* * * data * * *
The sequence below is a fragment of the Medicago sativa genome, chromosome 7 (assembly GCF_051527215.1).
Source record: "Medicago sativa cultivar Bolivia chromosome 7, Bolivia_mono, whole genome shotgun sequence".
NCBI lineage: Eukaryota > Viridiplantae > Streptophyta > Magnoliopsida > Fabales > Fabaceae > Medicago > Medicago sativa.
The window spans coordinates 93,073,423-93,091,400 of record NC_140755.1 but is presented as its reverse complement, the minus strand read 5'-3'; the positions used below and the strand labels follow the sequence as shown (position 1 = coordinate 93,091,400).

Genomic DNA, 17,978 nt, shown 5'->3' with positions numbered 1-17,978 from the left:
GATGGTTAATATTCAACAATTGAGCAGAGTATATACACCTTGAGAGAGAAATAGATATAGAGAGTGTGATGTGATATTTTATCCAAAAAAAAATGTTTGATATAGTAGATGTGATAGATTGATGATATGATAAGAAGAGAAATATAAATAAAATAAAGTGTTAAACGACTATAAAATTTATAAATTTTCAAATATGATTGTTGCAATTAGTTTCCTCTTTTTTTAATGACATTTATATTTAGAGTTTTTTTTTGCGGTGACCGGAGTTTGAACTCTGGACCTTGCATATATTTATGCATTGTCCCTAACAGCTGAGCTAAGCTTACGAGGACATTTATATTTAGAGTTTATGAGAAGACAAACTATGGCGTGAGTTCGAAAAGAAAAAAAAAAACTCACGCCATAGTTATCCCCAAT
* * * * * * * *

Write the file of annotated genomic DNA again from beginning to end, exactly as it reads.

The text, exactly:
The sequence below is a fragment of the Medicago sativa genome, chromosome 7 (assembly GCF_051527215.1).
Source record: "Medicago sativa cultivar Bolivia chromosome 7, Bolivia_mono, whole genome shotgun sequence".
NCBI lineage: Eukaryota > Viridiplantae > Streptophyta > Magnoliopsida > Fabales > Fabaceae > Medicago > Medicago sativa.
The window spans coordinates 93,073,423-93,091,400 of record NC_140755.1 but is presented as its reverse complement, the minus strand read 5'-3'; the positions used below and the strand labels follow the sequence as shown (position 1 = coordinate 93,091,400).

Genomic DNA, 17,978 nt, shown 5'->3' with positions numbered 1-17,978 from the left:
GATGGTTAATATTCAACAATTGAGCAGAGTATATACACCTTGAGAGAGAAATAGATATAGAGAGTGTGATGTGATATTTTATCCAAAAAAAAATGTTTGATATAGTAGATGTGATAGATTGATGATATGATAAGAAGAGAAATATAAATAAAATAAAGTGTTAAACGACTATAAAATTTATAAATTTTCAAATATGATTGTTGCAATTAGTTTCCTCTTTTTTTAATGACATTTATATTTAGAGTTTTTTTTTGCGGTGACCGGAGTTTGAACTCTGGACCTTGCATATATTTATGCATTGTCCCTAACAGCTGAGCTAAGCTTACGAGGACATTTATATTTAGAGTTTATGAGAAGACAAACTATGGCGTGAGTTCGAAAAGAAAAAAAAAAACTCACGCCATAGTTATCCCCAAT